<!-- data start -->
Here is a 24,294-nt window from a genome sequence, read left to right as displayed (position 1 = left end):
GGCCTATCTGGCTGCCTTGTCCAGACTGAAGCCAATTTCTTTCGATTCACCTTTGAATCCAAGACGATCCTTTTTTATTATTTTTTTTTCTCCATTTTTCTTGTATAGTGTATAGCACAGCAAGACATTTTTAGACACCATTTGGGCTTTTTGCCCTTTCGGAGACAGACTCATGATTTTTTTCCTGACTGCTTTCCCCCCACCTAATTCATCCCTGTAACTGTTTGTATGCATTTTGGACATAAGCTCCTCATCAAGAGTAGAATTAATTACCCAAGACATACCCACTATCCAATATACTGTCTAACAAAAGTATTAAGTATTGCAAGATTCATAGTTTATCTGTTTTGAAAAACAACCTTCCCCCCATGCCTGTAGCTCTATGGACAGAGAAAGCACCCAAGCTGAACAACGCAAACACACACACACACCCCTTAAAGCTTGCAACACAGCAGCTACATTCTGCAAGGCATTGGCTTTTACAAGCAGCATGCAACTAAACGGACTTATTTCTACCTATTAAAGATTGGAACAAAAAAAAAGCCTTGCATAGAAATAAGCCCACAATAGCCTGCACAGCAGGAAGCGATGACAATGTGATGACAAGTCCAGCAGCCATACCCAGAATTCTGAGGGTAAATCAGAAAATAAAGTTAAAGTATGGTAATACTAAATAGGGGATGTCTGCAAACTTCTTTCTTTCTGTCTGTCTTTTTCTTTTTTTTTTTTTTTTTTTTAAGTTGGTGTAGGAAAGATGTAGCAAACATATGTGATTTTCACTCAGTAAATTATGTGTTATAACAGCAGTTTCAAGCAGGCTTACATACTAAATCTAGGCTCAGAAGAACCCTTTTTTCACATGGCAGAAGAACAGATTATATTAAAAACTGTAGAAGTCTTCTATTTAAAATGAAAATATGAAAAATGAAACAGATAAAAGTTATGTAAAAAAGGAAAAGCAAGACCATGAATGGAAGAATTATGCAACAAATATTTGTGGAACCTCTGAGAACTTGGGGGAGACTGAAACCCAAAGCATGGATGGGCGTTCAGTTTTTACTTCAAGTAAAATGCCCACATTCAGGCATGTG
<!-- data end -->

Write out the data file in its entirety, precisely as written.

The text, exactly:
Here is a 24,294-nt window from a genome sequence, read left to right as displayed (position 1 = left end):
GGCCTATCTGGCTGCCTTGTCCAGACTGAAGCCAATTTCTTTCGATTCACCTTTGAATCCAAGACGATCCTTTTTTATTATTTTTTTTTCTCCATTTTTCTTGTATAGTGTATAGCACAGCAAGACATTTTTAGACACCATTTGGGCTTTTTGCCCTTTCGGAGACAGACTCATGATTTTTTTCCTGACTGCTTTCCCCCCACCTAATTCATCCCTGTAACTGTTTGTATGCATTTTGGACATAAGCTCCTCATCAAGAGTAGAATTAATTACCCAAGACATACCCACTATCCAATATACTGTCTAACAAAAGTATTAAGTATTGCAAGATTCATAGTTTATCTGTTTTGAAAAACAACCTTCCCCCCATGCCTGTAGCTCTATGGACAGAGAAAGCACCCAAGCTGAACAACGCAAACACACACACACACCCCTTAAAGCTTGCAACACAGCAGCTACATTCTGCAAGGCATTGGCTTTTACAAGCAGCATGCAACTAAACGGACTTATTTCTACCTATTAAAGATTGGAACAAAAAAAAAGCCTTGCATAGAAATAAGCCCACAATAGCCTGCACAGCAGGAAGCGATGACAATGTGATGACAAGTCCAGCAGCCATACCCAGAATTCTGAGGGTAAATCAGAAAATAAAGTTAAAGTATGGTAATACTAAATAGGGGATGTCTGCAAACTTCTTTCTTTCTGTCTGTCTTTTTCTTTTTTTTTTTTTTTTTTTTAAGTTGGTGTAGGAAAGATGTAGCAAACATATGTGATTTTCACTCAGTAAATTATGTGTTATAACAGCAGTTTCAAGCAGGCTTACATACTAAATCTAGGCTCAGAAGAACCCTTTTTTCACATGGCAGAAGAACAGATTATATTAAAAACTGTAGAAGTCTTCTATTTAAAATGAAAATATGAAAAATGAAACAGATAAAAGTTATGTAAAAAAGGAAAAGCAAGACCATGAATGGAAGAATTATGCAACAAATATTTGTGGAACCTCTGAGAACTTGGGGGAGACTGAAACCCAAAGCATGGATGGGCGTTCAGTTTTTACTTCAAGTAAAATGCCCACATTCAGGCATGTG